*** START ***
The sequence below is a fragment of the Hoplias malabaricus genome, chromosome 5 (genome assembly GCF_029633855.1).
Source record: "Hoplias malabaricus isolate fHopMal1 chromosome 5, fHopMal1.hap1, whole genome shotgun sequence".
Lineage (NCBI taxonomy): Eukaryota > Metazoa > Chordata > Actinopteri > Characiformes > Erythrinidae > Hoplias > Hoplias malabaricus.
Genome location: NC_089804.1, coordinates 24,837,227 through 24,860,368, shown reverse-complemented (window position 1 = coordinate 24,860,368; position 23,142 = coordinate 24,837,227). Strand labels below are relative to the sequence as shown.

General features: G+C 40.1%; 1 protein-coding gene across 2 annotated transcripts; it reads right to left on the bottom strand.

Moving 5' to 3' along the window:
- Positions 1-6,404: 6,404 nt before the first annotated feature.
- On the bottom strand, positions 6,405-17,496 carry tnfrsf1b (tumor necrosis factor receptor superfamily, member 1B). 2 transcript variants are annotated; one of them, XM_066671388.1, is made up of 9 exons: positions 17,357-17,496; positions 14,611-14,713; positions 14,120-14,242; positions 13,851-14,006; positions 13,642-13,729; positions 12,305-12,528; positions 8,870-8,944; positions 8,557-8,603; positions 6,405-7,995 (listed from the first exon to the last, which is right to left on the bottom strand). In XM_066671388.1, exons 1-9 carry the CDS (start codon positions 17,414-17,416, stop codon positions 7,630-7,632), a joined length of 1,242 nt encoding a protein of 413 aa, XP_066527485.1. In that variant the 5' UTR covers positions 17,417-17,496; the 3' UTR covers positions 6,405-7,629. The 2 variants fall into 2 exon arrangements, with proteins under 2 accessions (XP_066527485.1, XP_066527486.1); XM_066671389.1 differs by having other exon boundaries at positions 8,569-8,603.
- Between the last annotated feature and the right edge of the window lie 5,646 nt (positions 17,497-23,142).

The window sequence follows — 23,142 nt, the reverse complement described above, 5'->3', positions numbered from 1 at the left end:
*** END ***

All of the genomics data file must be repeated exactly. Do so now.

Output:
The sequence below is a fragment of the Hoplias malabaricus genome, chromosome 5 (genome assembly GCF_029633855.1).
Source record: "Hoplias malabaricus isolate fHopMal1 chromosome 5, fHopMal1.hap1, whole genome shotgun sequence".
Lineage (NCBI taxonomy): Eukaryota > Metazoa > Chordata > Actinopteri > Characiformes > Erythrinidae > Hoplias > Hoplias malabaricus.
Genome location: NC_089804.1, coordinates 24,837,227 through 24,860,368, shown reverse-complemented (window position 1 = coordinate 24,860,368; position 23,142 = coordinate 24,837,227). Strand labels below are relative to the sequence as shown.

General features: G+C 40.1%; 1 protein-coding gene across 2 annotated transcripts; it reads right to left on the bottom strand.

Moving 5' to 3' along the window:
- Positions 1-6,404: 6,404 nt before the first annotated feature.
- On the bottom strand, positions 6,405-17,496 carry tnfrsf1b (tumor necrosis factor receptor superfamily, member 1B). 2 transcript variants are annotated; one of them, XM_066671388.1, is made up of 9 exons: positions 17,357-17,496; positions 14,611-14,713; positions 14,120-14,242; positions 13,851-14,006; positions 13,642-13,729; positions 12,305-12,528; positions 8,870-8,944; positions 8,557-8,603; positions 6,405-7,995 (listed from the first exon to the last, which is right to left on the bottom strand). In XM_066671388.1, exons 1-9 carry the CDS (start codon positions 17,414-17,416, stop codon positions 7,630-7,632), a joined length of 1,242 nt encoding a protein of 413 aa, XP_066527485.1. In that variant the 5' UTR covers positions 17,417-17,496; the 3' UTR covers positions 6,405-7,629. The 2 variants fall into 2 exon arrangements, with proteins under 2 accessions (XP_066527485.1, XP_066527486.1); XM_066671389.1 differs by having other exon boundaries at positions 8,569-8,603.
- Between the last annotated feature and the right edge of the window lie 5,646 nt (positions 17,497-23,142).

The window sequence follows — 23,142 nt, the reverse complement described above, 5'->3', positions numbered from 1 at the left end: